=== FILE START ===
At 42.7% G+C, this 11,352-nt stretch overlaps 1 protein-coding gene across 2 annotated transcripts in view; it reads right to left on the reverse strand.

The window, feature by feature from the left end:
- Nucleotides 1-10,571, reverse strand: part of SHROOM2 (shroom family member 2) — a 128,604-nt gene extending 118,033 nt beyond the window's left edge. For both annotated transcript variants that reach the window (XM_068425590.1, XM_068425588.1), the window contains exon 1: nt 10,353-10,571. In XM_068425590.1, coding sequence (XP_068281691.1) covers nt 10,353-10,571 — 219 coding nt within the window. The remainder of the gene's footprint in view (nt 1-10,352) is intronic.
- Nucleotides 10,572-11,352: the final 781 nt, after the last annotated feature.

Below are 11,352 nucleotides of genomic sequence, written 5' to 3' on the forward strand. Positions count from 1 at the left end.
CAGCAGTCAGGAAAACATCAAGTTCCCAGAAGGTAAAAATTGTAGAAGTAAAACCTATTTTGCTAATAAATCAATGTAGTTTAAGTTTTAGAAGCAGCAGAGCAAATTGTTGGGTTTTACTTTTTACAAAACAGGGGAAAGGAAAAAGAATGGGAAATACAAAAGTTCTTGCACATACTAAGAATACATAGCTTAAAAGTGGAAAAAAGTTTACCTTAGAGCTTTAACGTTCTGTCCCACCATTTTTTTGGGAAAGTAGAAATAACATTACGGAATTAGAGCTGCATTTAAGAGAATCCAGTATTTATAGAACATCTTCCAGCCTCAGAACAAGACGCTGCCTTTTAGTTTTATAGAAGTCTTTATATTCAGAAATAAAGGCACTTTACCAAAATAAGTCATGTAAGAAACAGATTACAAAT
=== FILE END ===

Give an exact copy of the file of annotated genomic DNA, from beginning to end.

At 42.7% G+C, this 11,352-nt stretch overlaps 1 protein-coding gene across 2 annotated transcripts in view; it reads right to left on the reverse strand.

The window, feature by feature from the left end:
- Nucleotides 1-10,571, reverse strand: part of SHROOM2 (shroom family member 2) — a 128,604-nt gene extending 118,033 nt beyond the window's left edge. For both annotated transcript variants that reach the window (XM_068425590.1, XM_068425588.1), the window contains exon 1: nt 10,353-10,571. In XM_068425590.1, coding sequence (XP_068281691.1) covers nt 10,353-10,571 — 219 coding nt within the window. The remainder of the gene's footprint in view (nt 1-10,352) is intronic.
- Nucleotides 10,572-11,352: the final 781 nt, after the last annotated feature.

Below are 11,352 nucleotides of genomic sequence, written 5' to 3' on the forward strand. Positions count from 1 at the left end.
CAGCAGTCAGGAAAACATCAAGTTCCCAGAAGGTAAAAATTGTAGAAGTAAAACCTATTTTGCTAATAAATCAATGTAGTTTAAGTTTTAGAAGCAGCAGAGCAAATTGTTGGGTTTTACTTTTTACAAAACAGGGGAAAGGAAAAAGAATGGGAAATACAAAAGTTCTTGCACATACTAAGAATACATAGCTTAAAAGTGGAAAAAAGTTTACCTTAGAGCTTTAACGTTCTGTCCCACCATTTTTTTGGGAAAGTAGAAATAACATTACGGAATTAGAGCTGCATTTAAGAGAATCCAGTATTTATAGAACATCTTCCAGCCTCAGAACAAGACGCTGCCTTTTAGTTTTATAGAAGTCTTTATATTCAGAAATAAAGGCACTTTACCAAAATAAGTCATGTAAGAAACAGATTACAAAT